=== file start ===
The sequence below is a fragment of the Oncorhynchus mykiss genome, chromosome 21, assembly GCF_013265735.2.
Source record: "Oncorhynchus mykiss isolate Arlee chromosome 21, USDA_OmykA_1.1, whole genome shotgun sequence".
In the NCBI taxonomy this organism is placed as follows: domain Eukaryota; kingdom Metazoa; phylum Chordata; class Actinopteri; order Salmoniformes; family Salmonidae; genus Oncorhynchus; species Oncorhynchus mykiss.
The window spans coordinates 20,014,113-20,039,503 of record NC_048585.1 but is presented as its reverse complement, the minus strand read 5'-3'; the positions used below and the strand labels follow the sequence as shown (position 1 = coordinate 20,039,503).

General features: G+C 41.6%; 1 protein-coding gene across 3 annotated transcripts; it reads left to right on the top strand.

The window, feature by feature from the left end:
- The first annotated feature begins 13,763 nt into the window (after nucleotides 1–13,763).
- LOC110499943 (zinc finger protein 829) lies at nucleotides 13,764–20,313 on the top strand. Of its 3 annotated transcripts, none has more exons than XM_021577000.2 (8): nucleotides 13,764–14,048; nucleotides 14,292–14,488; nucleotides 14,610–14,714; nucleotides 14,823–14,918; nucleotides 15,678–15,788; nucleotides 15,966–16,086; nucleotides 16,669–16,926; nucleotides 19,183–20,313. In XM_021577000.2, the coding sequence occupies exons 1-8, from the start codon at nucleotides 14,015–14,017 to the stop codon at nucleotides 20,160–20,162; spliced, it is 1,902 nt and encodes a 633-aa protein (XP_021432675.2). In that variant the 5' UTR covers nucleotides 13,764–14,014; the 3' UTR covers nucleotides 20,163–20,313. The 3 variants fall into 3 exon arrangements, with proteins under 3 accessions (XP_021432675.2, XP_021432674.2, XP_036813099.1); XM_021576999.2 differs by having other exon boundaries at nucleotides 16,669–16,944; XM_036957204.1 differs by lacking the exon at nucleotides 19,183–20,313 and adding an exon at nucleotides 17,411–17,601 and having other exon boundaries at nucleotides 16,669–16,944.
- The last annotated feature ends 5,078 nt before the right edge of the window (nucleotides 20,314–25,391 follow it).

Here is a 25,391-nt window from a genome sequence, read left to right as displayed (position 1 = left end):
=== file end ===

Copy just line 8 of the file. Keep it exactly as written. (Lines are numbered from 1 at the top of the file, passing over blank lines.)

- LOC110499943 (zinc finger protein 829) lies at nucleotides 13,764–20,313 on the top strand. Of its 3 annotated transcripts, none has more exons than XM_021577000.2 (8): nucleotides 13,764–14,048; nucleotides 14,292–14,488; nucleotides 14,610–14,714; nucleotides 14,823–14,918; nucleotides 15,678–15,788; nucleotides 15,966–16,086; nucleotides 16,669–16,926; nucleotides 19,183–20,313. In XM_021577000.2, the coding sequence occupies exons 1-8, from the start codon at nucleotides 14,015–14,017 to the stop codon at nucleotides 20,160–20,162; spliced, it is 1,902 nt and encodes a 633-aa protein (XP_021432675.2). In that variant the 5' UTR covers nucleotides 13,764–14,014; the 3' UTR covers nucleotides 20,163–20,313. The 3 variants fall into 3 exon arrangements, with proteins under 3 accessions (XP_021432675.2, XP_021432674.2, XP_036813099.1); XM_021576999.2 differs by having other exon boundaries at nucleotides 16,669–16,944; XM_036957204.1 differs by lacking the exon at nucleotides 19,183–20,313 and adding an exon at nucleotides 17,411–17,601 and having other exon boundaries at nucleotides 16,669–16,944.